Why are you writing? (Or illustrating or both?) Do you have an answer?
I have so many students who sign up to take one of the writing courses I teach, then don’t turn in assignments. Two things happen. They either get tired of being nagged and send something in, or drop out. Some do several lessons, then drop the class. Some are almost done with the course, then quit. (And this is a course they’re paying for!)
I get it. I do. Some find this writing gig is much harder than they thought. Many think that writing for children is so simple. Especially picture books. They look simple. Others have life interfere—something has to give and the class is easy to cut.
Mem Fox said, “We need to be honest, right from the start, about why we want to write for children. If we intend to moralise, teach a lesson, patronise, categorise, marginalise, or show off our own brilliance, we are doing it for the wrong reasons and we’ll need to reassess our motives. We are not writing academically de-constructible literature. Nor are we writing as therapy to eradicate our guilt about the world and what we have done to it.”
Writing as therapy is fine, but it’s different than writing for publication.
Hobby or Business?
For me, putting the words on a page is something I do. Yet, I don’t do it only for my own pleasure. I want to affect others, whether it is via entertainment, words of wisdom, or helpful tips. The latter is one of the reasons I blog.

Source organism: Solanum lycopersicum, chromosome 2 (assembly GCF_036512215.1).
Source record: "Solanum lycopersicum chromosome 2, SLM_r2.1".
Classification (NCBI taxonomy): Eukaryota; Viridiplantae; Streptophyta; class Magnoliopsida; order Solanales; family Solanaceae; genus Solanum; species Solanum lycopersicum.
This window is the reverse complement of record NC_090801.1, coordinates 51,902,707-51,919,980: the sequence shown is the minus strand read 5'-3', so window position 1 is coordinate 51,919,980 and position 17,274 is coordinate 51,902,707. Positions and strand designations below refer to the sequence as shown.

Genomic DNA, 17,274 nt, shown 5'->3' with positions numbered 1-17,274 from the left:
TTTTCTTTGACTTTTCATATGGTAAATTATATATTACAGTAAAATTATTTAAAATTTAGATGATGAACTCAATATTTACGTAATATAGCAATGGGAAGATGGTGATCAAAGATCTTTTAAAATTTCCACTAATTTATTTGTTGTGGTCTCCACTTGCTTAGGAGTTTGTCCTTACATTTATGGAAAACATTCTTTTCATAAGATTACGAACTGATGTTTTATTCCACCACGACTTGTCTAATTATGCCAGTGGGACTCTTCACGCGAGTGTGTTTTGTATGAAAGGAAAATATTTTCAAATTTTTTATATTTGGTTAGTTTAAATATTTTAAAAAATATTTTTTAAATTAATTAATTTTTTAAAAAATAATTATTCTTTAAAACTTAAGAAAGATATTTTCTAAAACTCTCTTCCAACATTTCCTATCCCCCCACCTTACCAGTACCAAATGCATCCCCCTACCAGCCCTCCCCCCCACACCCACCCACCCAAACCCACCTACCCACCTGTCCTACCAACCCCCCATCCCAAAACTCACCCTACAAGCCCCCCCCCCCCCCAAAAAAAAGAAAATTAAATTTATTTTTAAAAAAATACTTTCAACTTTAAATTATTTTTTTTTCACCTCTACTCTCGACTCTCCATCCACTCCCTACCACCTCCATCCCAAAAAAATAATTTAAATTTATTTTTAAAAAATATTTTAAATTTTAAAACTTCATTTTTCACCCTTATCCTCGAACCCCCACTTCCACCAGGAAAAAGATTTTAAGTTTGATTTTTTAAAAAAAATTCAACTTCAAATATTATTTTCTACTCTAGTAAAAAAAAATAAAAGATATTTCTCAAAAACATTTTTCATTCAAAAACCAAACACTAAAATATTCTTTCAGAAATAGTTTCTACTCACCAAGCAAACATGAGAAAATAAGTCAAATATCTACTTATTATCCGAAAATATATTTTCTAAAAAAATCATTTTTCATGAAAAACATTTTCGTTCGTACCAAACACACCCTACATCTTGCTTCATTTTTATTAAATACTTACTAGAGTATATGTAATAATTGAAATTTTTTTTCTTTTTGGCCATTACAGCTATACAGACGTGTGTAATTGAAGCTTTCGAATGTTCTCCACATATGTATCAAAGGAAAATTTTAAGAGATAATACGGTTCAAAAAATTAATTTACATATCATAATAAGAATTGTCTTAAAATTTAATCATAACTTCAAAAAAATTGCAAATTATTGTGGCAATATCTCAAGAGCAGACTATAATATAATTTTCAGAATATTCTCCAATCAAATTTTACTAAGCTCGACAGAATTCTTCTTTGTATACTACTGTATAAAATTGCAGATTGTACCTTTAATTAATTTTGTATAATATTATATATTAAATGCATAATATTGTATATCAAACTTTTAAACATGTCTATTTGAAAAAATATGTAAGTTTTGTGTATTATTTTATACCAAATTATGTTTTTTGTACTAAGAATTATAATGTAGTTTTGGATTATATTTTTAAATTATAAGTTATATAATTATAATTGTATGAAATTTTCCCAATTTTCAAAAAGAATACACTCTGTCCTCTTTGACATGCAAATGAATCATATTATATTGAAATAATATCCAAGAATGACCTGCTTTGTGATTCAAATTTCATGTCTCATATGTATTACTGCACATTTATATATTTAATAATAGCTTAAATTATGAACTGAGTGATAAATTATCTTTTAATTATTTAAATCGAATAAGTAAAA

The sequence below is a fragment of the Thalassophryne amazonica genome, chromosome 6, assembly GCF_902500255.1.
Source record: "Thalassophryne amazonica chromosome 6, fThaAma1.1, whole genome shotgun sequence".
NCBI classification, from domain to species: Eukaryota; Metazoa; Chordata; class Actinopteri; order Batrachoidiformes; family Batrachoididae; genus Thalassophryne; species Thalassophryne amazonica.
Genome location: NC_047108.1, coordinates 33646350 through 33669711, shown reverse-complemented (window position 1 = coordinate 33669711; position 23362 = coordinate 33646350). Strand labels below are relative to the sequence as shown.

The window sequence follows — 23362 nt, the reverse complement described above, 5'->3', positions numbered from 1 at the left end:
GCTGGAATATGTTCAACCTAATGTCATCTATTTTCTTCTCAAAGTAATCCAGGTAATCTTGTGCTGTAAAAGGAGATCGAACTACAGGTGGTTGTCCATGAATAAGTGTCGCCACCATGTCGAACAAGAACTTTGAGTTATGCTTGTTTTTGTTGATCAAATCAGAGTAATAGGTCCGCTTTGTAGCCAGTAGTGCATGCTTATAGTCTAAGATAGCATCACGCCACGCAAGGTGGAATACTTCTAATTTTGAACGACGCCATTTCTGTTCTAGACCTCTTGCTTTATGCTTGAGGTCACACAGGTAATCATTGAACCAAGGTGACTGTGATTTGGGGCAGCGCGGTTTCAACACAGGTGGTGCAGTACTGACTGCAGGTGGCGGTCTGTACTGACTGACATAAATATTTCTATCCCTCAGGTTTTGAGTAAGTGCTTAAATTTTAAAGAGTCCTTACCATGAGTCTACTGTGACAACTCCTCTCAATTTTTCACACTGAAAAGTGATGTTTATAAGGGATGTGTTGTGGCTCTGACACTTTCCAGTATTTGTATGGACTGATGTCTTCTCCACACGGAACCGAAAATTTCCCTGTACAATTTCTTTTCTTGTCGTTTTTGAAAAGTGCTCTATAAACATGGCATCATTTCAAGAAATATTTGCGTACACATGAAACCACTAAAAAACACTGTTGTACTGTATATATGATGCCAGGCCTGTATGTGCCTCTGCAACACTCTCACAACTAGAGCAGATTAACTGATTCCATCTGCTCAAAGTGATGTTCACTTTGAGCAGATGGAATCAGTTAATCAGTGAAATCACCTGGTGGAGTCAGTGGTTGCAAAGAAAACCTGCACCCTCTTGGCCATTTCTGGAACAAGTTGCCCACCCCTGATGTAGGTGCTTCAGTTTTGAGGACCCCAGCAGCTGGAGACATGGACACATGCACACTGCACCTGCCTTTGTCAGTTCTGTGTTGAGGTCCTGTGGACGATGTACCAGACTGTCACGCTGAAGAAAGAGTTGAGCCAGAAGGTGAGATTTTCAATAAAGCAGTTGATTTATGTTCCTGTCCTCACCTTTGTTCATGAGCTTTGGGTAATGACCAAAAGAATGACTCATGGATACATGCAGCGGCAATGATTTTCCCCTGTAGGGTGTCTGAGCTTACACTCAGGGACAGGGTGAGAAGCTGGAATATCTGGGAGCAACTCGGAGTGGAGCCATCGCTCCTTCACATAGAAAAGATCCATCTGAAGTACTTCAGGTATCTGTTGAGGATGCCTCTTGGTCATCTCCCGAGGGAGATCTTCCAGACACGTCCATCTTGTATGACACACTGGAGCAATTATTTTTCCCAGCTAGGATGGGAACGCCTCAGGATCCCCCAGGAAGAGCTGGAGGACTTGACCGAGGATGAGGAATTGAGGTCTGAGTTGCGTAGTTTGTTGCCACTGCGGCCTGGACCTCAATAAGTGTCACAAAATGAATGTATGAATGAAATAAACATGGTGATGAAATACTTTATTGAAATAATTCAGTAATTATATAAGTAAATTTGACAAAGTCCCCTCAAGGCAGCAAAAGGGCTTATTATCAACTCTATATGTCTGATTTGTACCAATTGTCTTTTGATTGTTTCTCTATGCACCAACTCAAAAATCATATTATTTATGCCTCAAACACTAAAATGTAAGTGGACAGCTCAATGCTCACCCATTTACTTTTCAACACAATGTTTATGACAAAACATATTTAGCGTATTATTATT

I treat writing like a business. Just like a “regular” job, I show up. I get to work. I write. I read for research purposes. I do other parts of the job, such as record keeping, social media, critiques, etc. Look what Nathan Bransford has said, “The only way to stay sane in the business is to enjoy every step as you’re actually experiencing it. Happiness is not around the bend. It’s found in the present. Because writing is pretty great — otherwise why are you doing it?” I will admit that writing for me is a part time job.
Patricia Wrede said, “Talent is way down on the list of things you need to write; it comes in a distant fourth, after persistence, motivation, and discipline. And the reason is that “talent” is as common as mud; what’s rare is the motivation to sit down and actually do something with it, the discipline to do it regularly, and the persistence to stick with it until it’s finished.”
“Being a writer and eventually a published author is no different than the pursuit of any profession. You have to pay your dues,” Pam Torres said. Treating your writing like a business is part of paying your dues.
I also agree with Vita Sackville-West: “It is necessary to write, if the days are not to slip emptily by. How else, indeed, to clap the net over the butterfly of the moment? For the moment passes, it is forgotten; the mood is gone; life itself is gone.“ I am most happy and satisfied with myself when I write.
SO, what about you?